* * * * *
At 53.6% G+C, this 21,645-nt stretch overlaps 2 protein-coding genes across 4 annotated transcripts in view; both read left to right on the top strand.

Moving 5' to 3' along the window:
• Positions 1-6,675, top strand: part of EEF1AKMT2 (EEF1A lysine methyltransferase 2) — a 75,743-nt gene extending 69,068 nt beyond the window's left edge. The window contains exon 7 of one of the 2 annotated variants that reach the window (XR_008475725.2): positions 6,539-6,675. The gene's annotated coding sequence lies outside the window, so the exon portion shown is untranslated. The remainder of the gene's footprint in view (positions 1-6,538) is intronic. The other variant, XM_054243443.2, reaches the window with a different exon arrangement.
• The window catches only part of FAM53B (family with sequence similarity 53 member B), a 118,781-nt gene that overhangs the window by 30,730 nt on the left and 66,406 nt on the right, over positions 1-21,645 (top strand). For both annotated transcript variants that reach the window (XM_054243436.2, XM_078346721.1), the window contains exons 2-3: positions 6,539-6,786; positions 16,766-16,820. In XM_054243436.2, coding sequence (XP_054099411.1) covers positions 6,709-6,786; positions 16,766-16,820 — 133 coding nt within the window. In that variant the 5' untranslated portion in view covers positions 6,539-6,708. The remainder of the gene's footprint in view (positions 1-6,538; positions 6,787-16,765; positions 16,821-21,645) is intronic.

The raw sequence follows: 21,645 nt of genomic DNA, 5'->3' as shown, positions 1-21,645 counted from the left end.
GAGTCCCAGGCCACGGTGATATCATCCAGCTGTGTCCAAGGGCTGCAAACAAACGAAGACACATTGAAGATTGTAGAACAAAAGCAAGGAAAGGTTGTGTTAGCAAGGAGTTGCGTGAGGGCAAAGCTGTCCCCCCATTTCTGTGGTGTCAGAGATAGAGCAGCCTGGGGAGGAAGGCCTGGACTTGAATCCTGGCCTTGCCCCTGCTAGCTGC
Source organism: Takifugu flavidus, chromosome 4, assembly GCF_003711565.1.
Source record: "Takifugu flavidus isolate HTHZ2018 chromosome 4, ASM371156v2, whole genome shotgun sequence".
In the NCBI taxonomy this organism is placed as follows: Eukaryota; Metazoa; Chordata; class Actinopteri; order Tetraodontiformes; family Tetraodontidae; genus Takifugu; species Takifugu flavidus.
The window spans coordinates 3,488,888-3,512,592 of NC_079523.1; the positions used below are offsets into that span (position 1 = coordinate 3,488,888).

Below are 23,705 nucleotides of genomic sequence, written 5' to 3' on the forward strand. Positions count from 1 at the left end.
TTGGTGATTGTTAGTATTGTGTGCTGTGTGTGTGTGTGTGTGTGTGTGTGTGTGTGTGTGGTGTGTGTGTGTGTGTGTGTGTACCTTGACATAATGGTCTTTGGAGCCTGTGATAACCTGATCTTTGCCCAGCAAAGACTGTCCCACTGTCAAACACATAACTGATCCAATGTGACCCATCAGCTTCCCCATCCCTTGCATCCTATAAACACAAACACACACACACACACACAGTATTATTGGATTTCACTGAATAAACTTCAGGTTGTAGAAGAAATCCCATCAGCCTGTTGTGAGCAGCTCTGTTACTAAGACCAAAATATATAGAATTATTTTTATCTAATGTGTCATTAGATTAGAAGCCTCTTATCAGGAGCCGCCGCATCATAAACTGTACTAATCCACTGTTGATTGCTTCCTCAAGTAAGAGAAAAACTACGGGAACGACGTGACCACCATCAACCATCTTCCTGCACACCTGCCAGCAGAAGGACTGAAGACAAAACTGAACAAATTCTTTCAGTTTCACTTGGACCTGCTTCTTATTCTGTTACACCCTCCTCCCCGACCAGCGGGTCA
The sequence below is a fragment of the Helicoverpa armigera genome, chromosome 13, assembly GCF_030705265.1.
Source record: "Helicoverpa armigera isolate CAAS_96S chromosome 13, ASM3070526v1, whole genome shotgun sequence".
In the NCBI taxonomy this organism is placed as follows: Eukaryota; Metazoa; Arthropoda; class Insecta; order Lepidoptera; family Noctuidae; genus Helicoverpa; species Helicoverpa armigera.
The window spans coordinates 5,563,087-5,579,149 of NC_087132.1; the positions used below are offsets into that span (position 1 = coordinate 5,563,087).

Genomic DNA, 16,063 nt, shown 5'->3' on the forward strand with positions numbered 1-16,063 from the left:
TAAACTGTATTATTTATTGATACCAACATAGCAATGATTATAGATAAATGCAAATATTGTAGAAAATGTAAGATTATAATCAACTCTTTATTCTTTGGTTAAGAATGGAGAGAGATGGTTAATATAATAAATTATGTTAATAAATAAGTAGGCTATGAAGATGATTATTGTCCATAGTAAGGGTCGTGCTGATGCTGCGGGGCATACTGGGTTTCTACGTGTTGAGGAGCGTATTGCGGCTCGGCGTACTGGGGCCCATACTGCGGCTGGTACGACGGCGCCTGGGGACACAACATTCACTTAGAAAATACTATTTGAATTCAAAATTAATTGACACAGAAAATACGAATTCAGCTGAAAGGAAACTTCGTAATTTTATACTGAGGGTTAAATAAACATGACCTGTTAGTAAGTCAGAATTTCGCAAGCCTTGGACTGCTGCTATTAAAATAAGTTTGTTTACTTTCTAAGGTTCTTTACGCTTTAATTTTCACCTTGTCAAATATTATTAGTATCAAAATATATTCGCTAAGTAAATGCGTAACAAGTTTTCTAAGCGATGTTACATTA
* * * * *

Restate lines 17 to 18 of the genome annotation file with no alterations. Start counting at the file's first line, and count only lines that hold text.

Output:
Genomic DNA, 16,063 nt, shown 5'->3' on the forward strand with positions numbered 1-16,063 from the left:
TAAACTGTATTATTTATTGATACCAACATAGCAATGATTATAGATAAATGCAAATATTGTAGAAAATGTAAGATTATAATCAACTCTTTATTCTTTGGTTAAGAATGGAGAGAGATGGTTAATATAATAAATTATGTTAATAAATAAGTAGGCTATGAAGATGATTATTGTCCATAGTAAGGGTCGTGCTGATGCTGCGGGGCATACTGGGTTTCTACGTGTTGAGGAGCGTATTGCGGCTCGGCGTACTGGGGCCCATACTGCGGCTGGTACGACGGCGCCTGGGGACACAACATTCACTTAGAAAATACTATTTGAATTCAAAATTAATTGACACAGAAAATACGAATTCAGCTGAAAGGAAACTTCGTAATTTTATACTGAGGGTTAAATAAACATGACCTGTTAGTAAGTCAGAATTTCGCAAGCCTTGGACTGCTGCTATTAAAATAAGTTTGTTTACTTTCTAAGGTTCTTTACGCTTTAATTTTCACCTTGTCAAATATTATTAGTATCAAAATATATTCGCTAAGTAAATGCGTAACAAGTTTTCTAAGCGATGTTACATTA